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Country Strong Film Review

December 20, 2019

Country Strong (2010) Screen Gems
1 hr. 57 mins.

Starring: Gwyneth Paltrow, Tim McGraw, Garrett Hedlund, Marshall Chapman, Leighton Meester, Lari White, Jeremy Childs

Directed by: Shana Feste

MPAA Rating: PG-13

Rating: ** stars (out of 4 stars)

Writer-director Shana Feste’s countrified concoction Country Strong means well enough in terms of its sentimental ode to the heart and soul of country music and the casualties that it creates within the lyrical landscape of despair and determination. However, Feste’s weepy-eyed exposition also sadly resembles a misconstrued melodrama that revisits the clich√©-ridden themes of corn-on-the-cob desperation regarding plagued artists that crash-and-burn before their redemption is realized. Thus, Country Strong feebly plays the same old familiar tune of angst and alienation seen countless times before.

The sluggish build-up in Feste’s musical malaise is a hokey by-the-numbers showbiz yarn predicated on its contrived convictions. The movie audience is asked to travel along the rocky road with a disillusioned female country singer’s quest for self-discovery amid the selective crisis that persists: a hound dog of a philandering managerial husband causing heartache at a moment’s notice, the elusive big break in the music business, retaliatory adultery practices, a scarred and shady past too painful to cope with at will, signature country ditties meant to convey manipulative mood swings and off course references to rehab stints (both pertaining to the bottle and singing careers). Surprisingly the only emotional elements left out by Feste’s mundane imagination in Country Strong are sleepy-eyed mutts named Duke and moonshine jugs scattered in the backwoods.

In short, Country Strong plays like a teary big screen Lifetime channel Mason-Dixon Line melodrama drenched with syrupy strife. Oscar-winner Gwyneth Paltrow portrays country cutie Kelly Canter, a troubled singing sensation burdened by a previous horrific experience that has crippled her tattered psyche. It doesn’t help matters that her eager two-timing hubby James (country superstar Tim McGraw) literally strong arms his weak-willed rehabbing wife out of a recovering facility in favor of preparing her to tour the country music circuit. This of course begs the obvious question at hand: is Kelly ready and prepared to handle the pressures of reclaiming country music glory?

Naturally, things become quite complicated when Kelly engages in a love affair with Beau (Garrett Hedlund, “Tron: Legacy”), her acquaintance at the recovery facility that coincidentally happens to be a songwriter/singer with low key aspirations in music. Conveniently, Beau is slated to be Kelly’s opening act along with the addition of former beauty queen and songbird Chiles Stanton (Leighton Meester from TV’s “Gossip Girl”)-a particular favorite find of an enterprising James. And so the quartet are off and running on a three-city tour bogged down with surfacing distrust, disdain, disenfranchisement and doubt…all which leads to the climatic Dallas concert where Paltrow’s Kelly Canter gets to demonstrate her wondrous vocal chops as the unfolding drama reaches a preachy pinnacle in-the-making.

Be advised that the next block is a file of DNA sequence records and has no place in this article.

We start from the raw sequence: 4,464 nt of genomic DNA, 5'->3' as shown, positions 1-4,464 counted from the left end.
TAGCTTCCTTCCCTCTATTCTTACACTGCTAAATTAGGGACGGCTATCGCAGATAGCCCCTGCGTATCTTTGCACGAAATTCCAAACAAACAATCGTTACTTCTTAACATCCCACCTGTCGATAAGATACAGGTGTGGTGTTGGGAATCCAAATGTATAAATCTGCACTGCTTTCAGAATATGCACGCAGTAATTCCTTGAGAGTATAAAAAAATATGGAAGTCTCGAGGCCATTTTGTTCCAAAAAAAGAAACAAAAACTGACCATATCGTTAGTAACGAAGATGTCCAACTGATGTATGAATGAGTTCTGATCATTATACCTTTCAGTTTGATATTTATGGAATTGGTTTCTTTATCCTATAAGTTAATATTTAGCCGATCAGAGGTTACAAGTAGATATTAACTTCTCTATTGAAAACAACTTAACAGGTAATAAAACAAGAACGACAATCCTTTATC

The added bonus here in Country Strong may be these two selling points: the acting stretch of Paltrow’s heavily-reported competency in carrying a marvelous tune and the film’s cozy soundtrack of country music that allows a certain resonance to the otherwise drowning dosage of percolating pathos. There are a couple of observations to consider regarding these couple of points. For starters, Paltrow has previously sung decently in other films before (“Duets” and “Infamous”) so this leaves one wondering what the big deal is about her belting out melodic songs in this particular picture? Plus, the country melodies being featured may please fans of this selected genre of music but strangely the songs are never quite memorable or distinctive enough to win over potentially new admirers or lend something different and compelling to current enthusiasts.

What appears frustrating about Country Strong is its penchant for leaning heavily on the shallow shoulders of Paltrow’s whiny persona. Her Kelly Canter characterization is understandably wounded but Paltrow wallows in her transparent torment to the point of this distracting routine undermining what theatrical surge she really could bring to the stage when performing as a reasonably stable comeback artist. After collapsing and kicking around in self-doubt and dismay you almost wish that Paltrow’s country singing diva would receive a quick swift slap from the self-imposed pity party that she attends in her scattered and insecure mind.

The lopsided and languishing script by Feste does not compliment the continuous conflicts and confrontations that feel synthetically forged together by its plastic-contained plight. The contradictory feelings showcasing jubilance and jeering amongst the four lead characters never reaches a steady impasse. Therefore, Country Strong is rendered as disjointed in both its static sentimentality and dramatic execution. Amazingly, McGraw-the only true singer of this banal bunch-does not utter a melodic note at all. Newcomers Hedlund and Meester go with the flow and sometimes look like they’re on the sidelines witnessing the drawn-out drowsiness until the privileged Paltrow achieves momentum when leading up to her so-called big moment in the spotlight.

Country Strong could have been a sturdy tear-jerker vehicle for country music junkies had its misplaced cocktail of detached artistry and personalized persecution not clash like a pair of purple cowboy boots accessorized with a cotton red flannel shirt.